|ISSN 1357-4442||Editor: Simon Denison|
In the second of two articles, Simon Denison reports on the achievements of voluntary archaeology
There are some who say that an individual archaeologist, working alone, is unlikely to make much contribution to answering important historical questions. Those who say so should think again.
One lively debate is over the date of the oldest surviving timber-framed cottage in the country. A few years ago, a survey in the Midlands found a cottage in Mapledurham, Oxfordshire, substantially unaltered, and with original timbers dated 1335. Another had a re-used `cruck' - a curved timber extending from the floor, up the wall, to the roof - dated 1267.
Now, another contender for the title of oldest surviving cottage has been found. For some years, Madge Moran, a retired catering teacher and amateur archaeologist from Shrewsbury, has been dating timber-framed buildings in Shropshire. A cottage in the village of Upton Magna has been found with original earthfast crucks dated 1269.
With grants from various sources, including £500 from the CBA's challenge fund, Mrs Moran has dated through dendrochronology (tree-ring dating) over 100 buildings in Shropshire, shedding light on a range of architectural questions. King-post roofs, for example, have been found to date from 1287-1431 - earlier than many elsewhere in the country, which tend to be 15th century.
Base crucks, which start at ground level and end at collar-beam level allowing the building to have any type of roof, are dated 1302-1408. The work suggests they were favoured by high-status houses as they could be set further apart than normal crucks, creating more space downstairs.
At about £450 for each date, a dendro project can be expensive. Fieldwalking, by contrast, costs virtually nothing, and can also shed light on important local and national questions. Stephen Allen, who works in a village garage in Berkshire, has spent lunch-breaks and weekends for seven years pacing up and down the fields of the Kennet Valley south-west of Reading, looking for surface finds. By covering 88 fields and wooded areas, many of them several times, he has found 14 new sites, and added them to the Sites and Monuments Record. They range fromMeso-lithic knapping areas and `activity' (possibly butchery) sites, through to Roman, Saxon and medieval pottery concentrations.
Mr Allen, who is self-taught in archaeology, says he hopes to prove the contribution fieldwalking can make to finding sites, although `only if it is done in a concentrated way'. The key to success, he says, is repeated return visits - involving a heavy commitment of time not possible for many professionals. His £300 grant from the CBA's challenge fund paid for a computer to log the survey's results.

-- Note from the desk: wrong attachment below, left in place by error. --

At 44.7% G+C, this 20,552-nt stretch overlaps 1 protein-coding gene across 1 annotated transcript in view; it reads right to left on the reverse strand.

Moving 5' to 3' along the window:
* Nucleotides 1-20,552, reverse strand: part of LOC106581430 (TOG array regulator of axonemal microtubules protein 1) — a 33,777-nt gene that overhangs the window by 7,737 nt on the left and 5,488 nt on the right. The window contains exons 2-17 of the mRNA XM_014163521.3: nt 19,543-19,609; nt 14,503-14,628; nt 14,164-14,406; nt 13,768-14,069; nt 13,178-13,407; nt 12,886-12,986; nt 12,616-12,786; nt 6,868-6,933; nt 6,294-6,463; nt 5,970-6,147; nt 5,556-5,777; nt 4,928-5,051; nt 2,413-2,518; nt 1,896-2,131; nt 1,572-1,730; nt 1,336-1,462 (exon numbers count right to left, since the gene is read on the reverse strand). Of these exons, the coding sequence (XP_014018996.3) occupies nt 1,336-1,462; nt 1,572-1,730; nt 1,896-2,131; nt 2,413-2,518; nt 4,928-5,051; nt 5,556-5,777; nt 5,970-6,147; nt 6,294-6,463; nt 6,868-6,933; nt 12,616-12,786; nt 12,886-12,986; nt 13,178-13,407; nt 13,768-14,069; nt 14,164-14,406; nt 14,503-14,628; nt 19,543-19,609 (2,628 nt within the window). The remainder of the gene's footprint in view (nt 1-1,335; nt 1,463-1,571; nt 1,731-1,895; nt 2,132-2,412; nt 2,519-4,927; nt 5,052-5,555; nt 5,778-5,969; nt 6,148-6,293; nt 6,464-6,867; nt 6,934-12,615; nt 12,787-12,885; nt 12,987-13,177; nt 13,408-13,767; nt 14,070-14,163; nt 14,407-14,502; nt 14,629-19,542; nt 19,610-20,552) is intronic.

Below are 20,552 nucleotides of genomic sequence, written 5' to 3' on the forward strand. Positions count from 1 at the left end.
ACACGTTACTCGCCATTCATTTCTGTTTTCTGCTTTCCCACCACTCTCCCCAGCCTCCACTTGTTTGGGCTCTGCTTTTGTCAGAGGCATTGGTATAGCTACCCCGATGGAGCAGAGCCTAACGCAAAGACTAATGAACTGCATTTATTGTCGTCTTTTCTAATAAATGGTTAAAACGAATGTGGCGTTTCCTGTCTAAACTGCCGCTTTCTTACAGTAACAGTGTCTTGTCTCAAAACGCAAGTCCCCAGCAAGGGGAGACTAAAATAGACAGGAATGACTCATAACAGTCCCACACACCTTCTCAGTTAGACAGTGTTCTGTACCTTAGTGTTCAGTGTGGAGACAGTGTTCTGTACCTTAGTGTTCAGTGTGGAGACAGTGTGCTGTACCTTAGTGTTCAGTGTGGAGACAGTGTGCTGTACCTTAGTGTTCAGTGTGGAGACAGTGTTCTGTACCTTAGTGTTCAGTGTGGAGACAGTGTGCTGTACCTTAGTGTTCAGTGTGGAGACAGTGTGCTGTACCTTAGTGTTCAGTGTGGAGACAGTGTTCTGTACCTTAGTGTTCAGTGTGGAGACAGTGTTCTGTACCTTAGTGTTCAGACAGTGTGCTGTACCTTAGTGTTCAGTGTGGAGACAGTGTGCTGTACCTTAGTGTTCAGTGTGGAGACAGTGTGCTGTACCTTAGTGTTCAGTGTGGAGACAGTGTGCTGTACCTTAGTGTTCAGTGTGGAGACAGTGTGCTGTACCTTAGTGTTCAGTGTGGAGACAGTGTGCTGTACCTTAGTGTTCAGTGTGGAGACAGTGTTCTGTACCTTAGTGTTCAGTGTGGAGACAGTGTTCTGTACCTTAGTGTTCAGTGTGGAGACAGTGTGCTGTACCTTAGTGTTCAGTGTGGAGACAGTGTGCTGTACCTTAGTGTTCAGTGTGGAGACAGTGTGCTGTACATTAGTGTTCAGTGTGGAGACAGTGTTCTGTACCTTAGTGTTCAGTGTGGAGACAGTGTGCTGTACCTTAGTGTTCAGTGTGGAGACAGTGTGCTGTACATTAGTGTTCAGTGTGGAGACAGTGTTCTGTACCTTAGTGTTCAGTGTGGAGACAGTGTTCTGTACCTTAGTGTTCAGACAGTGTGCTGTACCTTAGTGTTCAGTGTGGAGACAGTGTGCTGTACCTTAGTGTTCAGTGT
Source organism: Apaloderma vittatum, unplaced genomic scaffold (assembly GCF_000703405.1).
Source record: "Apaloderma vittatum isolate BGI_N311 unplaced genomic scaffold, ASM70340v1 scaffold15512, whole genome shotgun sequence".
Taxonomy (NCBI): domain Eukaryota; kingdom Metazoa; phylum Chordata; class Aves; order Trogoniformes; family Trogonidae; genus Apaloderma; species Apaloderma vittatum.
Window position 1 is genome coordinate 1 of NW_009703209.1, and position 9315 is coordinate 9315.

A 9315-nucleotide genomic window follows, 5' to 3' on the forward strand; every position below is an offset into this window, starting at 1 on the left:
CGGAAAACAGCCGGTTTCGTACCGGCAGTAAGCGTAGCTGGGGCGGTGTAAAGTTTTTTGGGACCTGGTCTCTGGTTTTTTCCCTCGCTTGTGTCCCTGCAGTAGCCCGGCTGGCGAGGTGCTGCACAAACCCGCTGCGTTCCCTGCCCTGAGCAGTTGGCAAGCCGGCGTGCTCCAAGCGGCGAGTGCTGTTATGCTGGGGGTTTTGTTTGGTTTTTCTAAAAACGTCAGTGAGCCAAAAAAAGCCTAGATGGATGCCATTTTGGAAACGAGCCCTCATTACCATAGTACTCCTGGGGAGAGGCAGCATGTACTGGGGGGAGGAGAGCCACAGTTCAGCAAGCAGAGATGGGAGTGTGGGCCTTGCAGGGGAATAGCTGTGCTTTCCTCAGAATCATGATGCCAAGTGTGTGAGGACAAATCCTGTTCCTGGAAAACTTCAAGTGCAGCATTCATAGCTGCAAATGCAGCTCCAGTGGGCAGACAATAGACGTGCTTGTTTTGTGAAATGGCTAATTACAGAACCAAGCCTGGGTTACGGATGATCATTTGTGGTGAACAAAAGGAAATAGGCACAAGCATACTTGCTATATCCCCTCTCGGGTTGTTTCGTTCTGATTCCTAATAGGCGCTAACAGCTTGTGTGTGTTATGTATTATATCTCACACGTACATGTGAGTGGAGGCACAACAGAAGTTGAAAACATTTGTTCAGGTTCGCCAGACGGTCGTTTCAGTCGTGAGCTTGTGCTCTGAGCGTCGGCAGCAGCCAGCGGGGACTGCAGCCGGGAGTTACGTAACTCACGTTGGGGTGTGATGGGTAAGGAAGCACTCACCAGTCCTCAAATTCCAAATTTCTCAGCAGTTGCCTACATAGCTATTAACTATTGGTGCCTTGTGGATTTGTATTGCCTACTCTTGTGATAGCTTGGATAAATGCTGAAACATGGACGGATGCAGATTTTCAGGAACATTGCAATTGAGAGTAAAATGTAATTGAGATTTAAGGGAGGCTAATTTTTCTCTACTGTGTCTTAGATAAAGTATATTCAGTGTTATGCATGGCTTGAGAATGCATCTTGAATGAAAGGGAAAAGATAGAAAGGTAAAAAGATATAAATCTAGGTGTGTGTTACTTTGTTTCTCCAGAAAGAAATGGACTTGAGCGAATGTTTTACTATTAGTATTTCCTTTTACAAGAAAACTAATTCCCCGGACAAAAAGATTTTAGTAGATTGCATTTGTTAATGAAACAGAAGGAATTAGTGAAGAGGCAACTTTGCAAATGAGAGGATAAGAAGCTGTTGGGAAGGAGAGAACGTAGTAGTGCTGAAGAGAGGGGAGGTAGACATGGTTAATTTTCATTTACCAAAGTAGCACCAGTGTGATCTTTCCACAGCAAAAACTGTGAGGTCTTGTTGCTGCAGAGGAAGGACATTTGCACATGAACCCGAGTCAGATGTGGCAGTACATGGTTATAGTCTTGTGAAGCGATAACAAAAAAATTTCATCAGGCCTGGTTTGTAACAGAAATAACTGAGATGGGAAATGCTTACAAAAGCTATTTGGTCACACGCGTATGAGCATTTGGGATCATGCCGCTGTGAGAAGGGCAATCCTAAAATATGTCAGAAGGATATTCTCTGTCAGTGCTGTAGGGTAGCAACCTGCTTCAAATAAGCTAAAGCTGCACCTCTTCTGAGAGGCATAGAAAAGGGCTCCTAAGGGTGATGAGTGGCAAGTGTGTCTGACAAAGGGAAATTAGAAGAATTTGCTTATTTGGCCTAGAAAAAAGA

It is sometimes forgotten that excavations are also possible on a low budget. For three years the Solihull Archaeology Group have uncovered part of old Knowle Hall near Solihull in Warwickshire, working on Sundays during the summer months. The 17th century house was demolished in 1840, and records show that a moated house existed in 1404. The purpose of the dig, according to its director, Lance Smith, is to establish whether the house remained on the same site, and to produce evidence of any intermediate phases.
With the discovery of a timber revet-ment at a low stratigraphic level, the former existence of a moat seems likely. A later surface over the filled-in moat, but below the latest floor level, suggests an intermediate phase, thought to be Elizabethan. The group's £500 from the CBA fund has paid for tools, paper, and `other necessities' - a small price for an important contribution to local history.
To the north, in Stafford, a windmill stands derelict in the centre of the town. In 1886, its machinery was removed, and the sails taken down. For a few decades it was used as a warehouse. Now owned by the town council, its future looked bleak.
However, some years ago the mill caught the eye of National Trust archaeologist Jeremy Milln and Michael Dudley, a retired local government childcare-services officer, who had the idea of turning it into a museum of local industry.
The council allowed them to go ahead, but first they had to conduct a full archae-ological survey. Since then, according to Mr Dudley, three people - calling themselves the Friends of Broad Eye Windmill - have worked `round the clock for two years', under Mr Milln's supervision, producing scale drawings and a full photo-graphic record, backed up by a documentary history of the mill. The building, originally seven stories high, was found to contain decorated timber and stonework from the town's Elizabethan shire hall, and some timbers from the reign of Henry VIII.
Given the voluntary nature of the project, the town council has been surprisingly demanding, requiring five copies of every record and drawing (the county council and local library want two further copies), and a triple photographic record in black-and-white negative, colour negative, and colour slide. According to Mr Dudley, the council has also demanded that the Friends carry out routine maintenance - on the council's own building. Over two years, the Friends have spent over £1,500. A CBA grant of £400 has helped.
The project might have folded under such demands, but it struggles on - a remarkable testament to the determination of some people to care, against the odds, for their local historic environment.
The CBA's challenge fund budget is provided by English Heritage, Historic Scotland, and the Council for Scottish Archaeology
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© Council for British Archaeology, 1998